atmospheric pressure produced from continued surface
heating as in the Desert Southwest. As the air
is heated, it expands, becomes less dense and
thus the pressure becomes lower.
THERMAL UPDRAFT - A rising air
current in a large thunderstorm that is buoyant
because of its warm temperature compared to surrounding
air. "Thermals" are not always associated
with thunderstorms; they are useful to soaring
pilots and hang gliders, as the rising air currents
are responsible for keeping the planes/gliders
THUNDER - The audible sound
waves produced as a lightning discharge heats,
and expands, a conducting column of air.
TORNADO - The most violent vortex
storm on earth. Most commonly, tornados originate
within a thunderstorm, although other processes
can produce weaker tornados. Tornado strength
can be classified on the Fujita scale of intensity
which numbers from 0 to 5. F5 tornados are the
most destructive known, with winds over 250 possible.
F0 tornados are the weakest, though they can still
produce significant damage.
TROPICAL DEPRESSION - A stormy
region in the tropics more intense than a tropical
disturbance but less intense than a tropical storm.
Wind speeds in a tropical depression are less
than 39 mph.
TROPICAL DISTURBANCE - A region
of cloudy, relatively disorganized, weather in
the tropics These sometimes develop into a tropical
storm (and later into a hurricane).
TROPICAL STORM - A vortex storm
that occurs over the tropical ocean. In a more
specific sense, it is a stage in hurricane development
where the intensity is slightly less than a hurricane.
Sustained wind speeds in a tropical storm are
39 mph or greater.
TROUGH - A region of cyclonic
(counter-clockwise) curvature of winds in the
atmosphere, located around a low-pressure area.
Troughs are generally associated with cloudy,
cool, unsettled, and wet weather.
TURBULENCE - Very unorganized
atmospheric motion, including gusts and lulls
in the wind. It is responsible for random shaking
motion experienced in an airplane during flight,
and in extreme cases can damage or destroy an
UPPER AIR SUPPORT - Strength
provided to surface low-pressure systems by horizontal
divergence in the upper atmosphere, or to surface
high-pressure areas by horizontal convergence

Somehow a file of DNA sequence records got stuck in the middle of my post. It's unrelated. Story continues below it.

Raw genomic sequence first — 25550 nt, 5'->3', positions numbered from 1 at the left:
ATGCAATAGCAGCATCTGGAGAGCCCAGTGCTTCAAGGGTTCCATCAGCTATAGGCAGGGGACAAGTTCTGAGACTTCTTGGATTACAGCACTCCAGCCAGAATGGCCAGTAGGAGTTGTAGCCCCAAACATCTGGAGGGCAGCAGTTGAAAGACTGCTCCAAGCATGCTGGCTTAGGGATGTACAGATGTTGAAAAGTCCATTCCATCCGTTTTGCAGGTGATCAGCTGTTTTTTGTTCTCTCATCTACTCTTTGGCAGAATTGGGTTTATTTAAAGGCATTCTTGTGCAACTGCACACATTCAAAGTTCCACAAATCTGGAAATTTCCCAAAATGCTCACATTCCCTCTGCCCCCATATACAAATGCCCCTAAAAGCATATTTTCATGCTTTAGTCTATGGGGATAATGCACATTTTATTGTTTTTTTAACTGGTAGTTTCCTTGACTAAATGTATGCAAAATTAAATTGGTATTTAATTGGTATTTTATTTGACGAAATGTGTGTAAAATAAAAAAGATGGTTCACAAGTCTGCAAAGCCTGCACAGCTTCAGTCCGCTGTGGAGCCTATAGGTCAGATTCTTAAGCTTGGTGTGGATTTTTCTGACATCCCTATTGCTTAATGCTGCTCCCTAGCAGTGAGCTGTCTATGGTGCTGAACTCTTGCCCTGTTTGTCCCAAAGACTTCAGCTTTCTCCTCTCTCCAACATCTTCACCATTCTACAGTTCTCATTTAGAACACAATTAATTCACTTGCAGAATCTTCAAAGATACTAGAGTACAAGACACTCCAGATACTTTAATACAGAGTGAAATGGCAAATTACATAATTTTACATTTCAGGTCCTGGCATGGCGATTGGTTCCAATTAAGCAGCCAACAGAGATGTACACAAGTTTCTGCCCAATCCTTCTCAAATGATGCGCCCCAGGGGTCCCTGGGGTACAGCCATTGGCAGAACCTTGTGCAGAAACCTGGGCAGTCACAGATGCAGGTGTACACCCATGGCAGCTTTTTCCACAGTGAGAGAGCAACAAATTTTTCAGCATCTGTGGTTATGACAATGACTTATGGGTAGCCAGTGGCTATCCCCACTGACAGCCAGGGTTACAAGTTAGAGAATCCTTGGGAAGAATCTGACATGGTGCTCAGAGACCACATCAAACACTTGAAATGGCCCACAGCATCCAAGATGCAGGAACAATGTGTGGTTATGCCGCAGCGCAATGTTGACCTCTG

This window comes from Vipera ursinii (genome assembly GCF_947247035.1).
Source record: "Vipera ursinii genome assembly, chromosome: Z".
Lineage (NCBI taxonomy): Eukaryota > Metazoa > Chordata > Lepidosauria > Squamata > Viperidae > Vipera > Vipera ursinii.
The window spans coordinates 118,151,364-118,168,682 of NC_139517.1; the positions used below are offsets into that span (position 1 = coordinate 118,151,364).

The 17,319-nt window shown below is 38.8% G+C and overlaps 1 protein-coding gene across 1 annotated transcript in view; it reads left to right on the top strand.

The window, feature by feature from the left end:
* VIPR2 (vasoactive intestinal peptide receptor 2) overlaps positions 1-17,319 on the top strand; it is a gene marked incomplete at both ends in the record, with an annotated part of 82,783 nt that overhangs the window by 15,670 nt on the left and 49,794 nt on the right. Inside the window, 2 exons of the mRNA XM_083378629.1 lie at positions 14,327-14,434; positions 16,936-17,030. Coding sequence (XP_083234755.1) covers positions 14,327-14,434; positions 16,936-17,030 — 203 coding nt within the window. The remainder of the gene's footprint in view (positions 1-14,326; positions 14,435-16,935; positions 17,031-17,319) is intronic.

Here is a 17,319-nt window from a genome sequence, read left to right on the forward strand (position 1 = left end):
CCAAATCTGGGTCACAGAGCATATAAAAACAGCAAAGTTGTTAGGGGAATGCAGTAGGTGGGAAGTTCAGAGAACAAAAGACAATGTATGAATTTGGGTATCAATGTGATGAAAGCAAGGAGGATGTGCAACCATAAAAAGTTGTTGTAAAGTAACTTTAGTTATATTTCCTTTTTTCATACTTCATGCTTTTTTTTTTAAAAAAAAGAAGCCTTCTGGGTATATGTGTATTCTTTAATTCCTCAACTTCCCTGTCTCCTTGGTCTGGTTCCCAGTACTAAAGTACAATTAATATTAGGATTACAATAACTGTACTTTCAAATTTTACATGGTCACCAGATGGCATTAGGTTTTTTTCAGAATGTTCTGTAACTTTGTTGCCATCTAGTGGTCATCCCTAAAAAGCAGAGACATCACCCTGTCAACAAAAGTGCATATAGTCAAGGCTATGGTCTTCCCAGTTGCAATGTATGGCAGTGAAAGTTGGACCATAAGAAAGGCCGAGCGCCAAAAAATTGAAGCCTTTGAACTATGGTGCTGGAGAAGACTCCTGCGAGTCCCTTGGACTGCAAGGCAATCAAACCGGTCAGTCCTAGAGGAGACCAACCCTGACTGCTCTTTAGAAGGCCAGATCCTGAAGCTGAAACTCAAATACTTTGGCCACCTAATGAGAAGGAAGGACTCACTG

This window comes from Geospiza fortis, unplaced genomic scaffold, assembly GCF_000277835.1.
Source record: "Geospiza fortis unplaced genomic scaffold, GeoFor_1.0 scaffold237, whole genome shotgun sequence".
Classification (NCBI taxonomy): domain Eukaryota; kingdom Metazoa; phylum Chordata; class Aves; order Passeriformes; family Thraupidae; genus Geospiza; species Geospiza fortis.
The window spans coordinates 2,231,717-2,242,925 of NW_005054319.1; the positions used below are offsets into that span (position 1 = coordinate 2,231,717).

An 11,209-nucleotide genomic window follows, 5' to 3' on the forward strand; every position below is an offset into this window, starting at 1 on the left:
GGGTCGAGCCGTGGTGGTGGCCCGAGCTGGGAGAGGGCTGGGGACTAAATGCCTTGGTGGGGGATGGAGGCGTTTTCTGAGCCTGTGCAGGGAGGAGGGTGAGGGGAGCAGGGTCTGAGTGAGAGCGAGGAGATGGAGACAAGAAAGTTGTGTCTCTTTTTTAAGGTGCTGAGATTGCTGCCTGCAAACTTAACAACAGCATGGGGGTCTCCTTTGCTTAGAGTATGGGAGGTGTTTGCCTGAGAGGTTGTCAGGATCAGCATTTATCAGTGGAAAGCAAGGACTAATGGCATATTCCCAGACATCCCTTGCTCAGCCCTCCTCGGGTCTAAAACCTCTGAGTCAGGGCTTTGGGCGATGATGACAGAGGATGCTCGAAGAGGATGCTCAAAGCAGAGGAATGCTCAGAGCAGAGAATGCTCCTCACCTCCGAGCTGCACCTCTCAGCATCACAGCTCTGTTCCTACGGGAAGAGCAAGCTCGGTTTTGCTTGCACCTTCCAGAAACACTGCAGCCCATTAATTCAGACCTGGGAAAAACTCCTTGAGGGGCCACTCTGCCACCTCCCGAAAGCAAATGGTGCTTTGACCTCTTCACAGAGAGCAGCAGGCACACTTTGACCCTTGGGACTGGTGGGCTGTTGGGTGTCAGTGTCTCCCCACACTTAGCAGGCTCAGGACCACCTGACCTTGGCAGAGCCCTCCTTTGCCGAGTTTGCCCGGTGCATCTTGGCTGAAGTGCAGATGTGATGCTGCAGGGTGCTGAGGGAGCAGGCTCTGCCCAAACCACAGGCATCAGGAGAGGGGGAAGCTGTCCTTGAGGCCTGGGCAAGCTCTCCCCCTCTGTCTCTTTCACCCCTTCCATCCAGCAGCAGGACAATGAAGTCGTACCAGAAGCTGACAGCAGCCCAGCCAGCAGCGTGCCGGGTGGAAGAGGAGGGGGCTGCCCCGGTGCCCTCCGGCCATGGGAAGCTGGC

in the upper air.
URBAN HEAT ISLAND - The increased
temperatures in urban areas compared with surrounding
rural areas. This is due to the significant amount
of brick, concrete, asphalt, etc, in a city which
absorbs significant amounts of heat during the
day and releases it gradually at night, keeping
the urban areas warmer than the surrounding rural
VEERING - A clockwise shift
in wind direction, such as when the winds shift
from the south to the west. Winds will veer during
a cold frontal passage, as the southerly or southeast
flow ahead of the front quickly shifts to the
west or northwest following the front.
VORTICITY - The amount of rotation,
or spin, of the air - also defined as circulation
per unit area. Cyclonic vorticity (counter-clockwise
spin) is essential for the creation of upper air
divergence, rising air, and the development of
surface low pressure systems.
WARM FRONT - The leading edge
of a warm air mass. Warm fronts are usually associated
with temperature rises, cloudy and wet weather.
Clouds in a warm front are generally layered,
and less convection (thunderstorm activity) is
seen along warm fronts, as compared to cold fronts.
WARNING - A warning issued by
the National Weather Service means the hazardous
weather is IMMINENT or OCCURRING. Warnings are
issued for severe thunderstorms, tornadoes, flash
floods, blizzards, hurricanes, and other phenomena.
WATCH - A watch issued by the
National Weather Service means that conditions
are favorable for the formation of the phenomena
mentioned in the watch, such as flash floods or
WIND CHILL - The air temperature
we FEEL that is corrected for the influence of
wind speed. In MOST cases, the wind chill temperature
will be lower than the actual temperature, but
in certain cases of high temperature and humidity,
wind will actually make the perceived temperature
hotter than the actual temperature! Above a certain
wind speed, additional wind will not lower the
wind chill value.
WIND SHEAR - A difference in
wind speed OR direction between two wind currents
in the atmosphere. Strong vertical wind shear
(where the wind changes speed or direction significantly
from the surface to some point in the middle or
upper atmosphere) is essential for the formation
of tornadoes, assuming that the atmosphere is
sufficiently unstable for the generation of strong